I remember the 1960s and 70s only too well. Internationally it was the height of the Cold War. In Britain there was regular industrial unrest, fueled by militant trades unions and often inept senior management and politicians. In the 1970s, the National Union of Miners (NUM) under Arthur Scargill, like many of his colleagues a former communist with pronounced Marxist views, were a thorn in the flesh of successive governments. In the 1974 general election, the question became: Who governs Britain? During the miners’ strike of 1984-85 the NUM received funding from Qaddafi’s Libya and the Soviet Union.
Thanks to the release of official papers and the work of some diligent journalists, we now know a lot more about the efforts the USSR and its Eastern European satellites made to target trades unionists and prominent politicians as potential agents of influence. They were extensive and well funded. They sometimes succeeded. Much the same happened across the whole of Western Europe, where communist parties were often stronger than in the UK.
Acutely aware of the threat to national security, government ministers regularly registered their deep concern. In 1966, Labour Prime Minister Harold Wilson denounced the leaders of a dockers’ strike as “politically motivated men.” In the mid-1970s another Labour Prime Minister, James Callaghan, and his finance minister, Denis Healey, bravely stood up to extreme left-wing pressure at successive Labour Party conferences. Later, Margaret Thatcher and Neil Kinnock from opposite ends of the political spectrum took firm stands against those they believed sought to undermine democratic politics and an open economy.
They did so because Marxist-Leninism aimed not to advance or improve the liberal capitalist system that formed the basis of British and other European democracies, but to overthrow and replace it.
Marxist-Leninism in its various forms is still with us, but it lacks a determined state sponsor. Its cause was severely damaged by the failure of the Soviet Union, at least as long as that remains a living memory. The new threats to liberal democracies and open economies come from elsewhere. One such source is the emerging new authoritarianism in China, Russia and elsewhere, which seeks to take advantage of the messiness of the democratic process, political stresses in Europe and the US and new and sophisticated digital tools. These authoritarians certainly wish to rebalance the global order in their own favor. But they don’t particularly want to replace — as opposed to shape — other political systems, at least not yet.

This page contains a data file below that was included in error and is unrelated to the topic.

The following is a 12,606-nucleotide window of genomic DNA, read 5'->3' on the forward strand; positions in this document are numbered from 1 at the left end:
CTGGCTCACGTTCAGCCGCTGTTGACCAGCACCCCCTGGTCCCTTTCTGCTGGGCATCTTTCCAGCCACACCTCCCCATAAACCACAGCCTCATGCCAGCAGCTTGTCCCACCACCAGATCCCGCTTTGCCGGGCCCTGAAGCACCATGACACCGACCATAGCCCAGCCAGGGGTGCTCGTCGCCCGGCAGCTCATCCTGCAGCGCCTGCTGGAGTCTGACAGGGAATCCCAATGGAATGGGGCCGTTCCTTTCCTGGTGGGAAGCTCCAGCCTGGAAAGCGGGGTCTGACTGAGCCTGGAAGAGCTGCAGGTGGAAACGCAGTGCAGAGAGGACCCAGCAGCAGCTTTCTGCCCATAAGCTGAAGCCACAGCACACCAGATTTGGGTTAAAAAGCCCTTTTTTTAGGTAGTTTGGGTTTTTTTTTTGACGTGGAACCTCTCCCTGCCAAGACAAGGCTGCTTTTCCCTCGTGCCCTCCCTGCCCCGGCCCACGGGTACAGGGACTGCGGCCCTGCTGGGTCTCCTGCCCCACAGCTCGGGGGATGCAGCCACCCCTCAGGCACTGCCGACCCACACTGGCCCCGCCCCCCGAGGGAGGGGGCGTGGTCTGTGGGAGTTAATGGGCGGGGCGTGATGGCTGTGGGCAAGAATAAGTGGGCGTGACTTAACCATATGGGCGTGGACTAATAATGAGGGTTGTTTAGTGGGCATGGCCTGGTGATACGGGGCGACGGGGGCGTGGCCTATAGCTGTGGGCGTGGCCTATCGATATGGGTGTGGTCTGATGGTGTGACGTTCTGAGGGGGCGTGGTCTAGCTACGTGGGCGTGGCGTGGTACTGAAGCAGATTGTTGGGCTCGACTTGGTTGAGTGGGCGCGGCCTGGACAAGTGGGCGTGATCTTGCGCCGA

This is not the case with another threat to liberal democracy, that of political Islamism. The UK newspaper The Times published two reports last week about huge amounts of funding being channeled by Qatar through certain banks and charitable institutions to Islamist causes in Britain. This year two journalists in Paris published the latest in a series of French books on the subject, Qatar Papers, detailing claims of a massive network of Qatari funding across Europe designed to benefit Islamist causes and groups, notably the Muslim Brotherhood. The book describes what is happening as “entryism,” a word once commonly used to describe alleged communist subversion of Western institutions, and which has come back into vogue in the UK as a consequence of the rise of Jeremy Corbyn.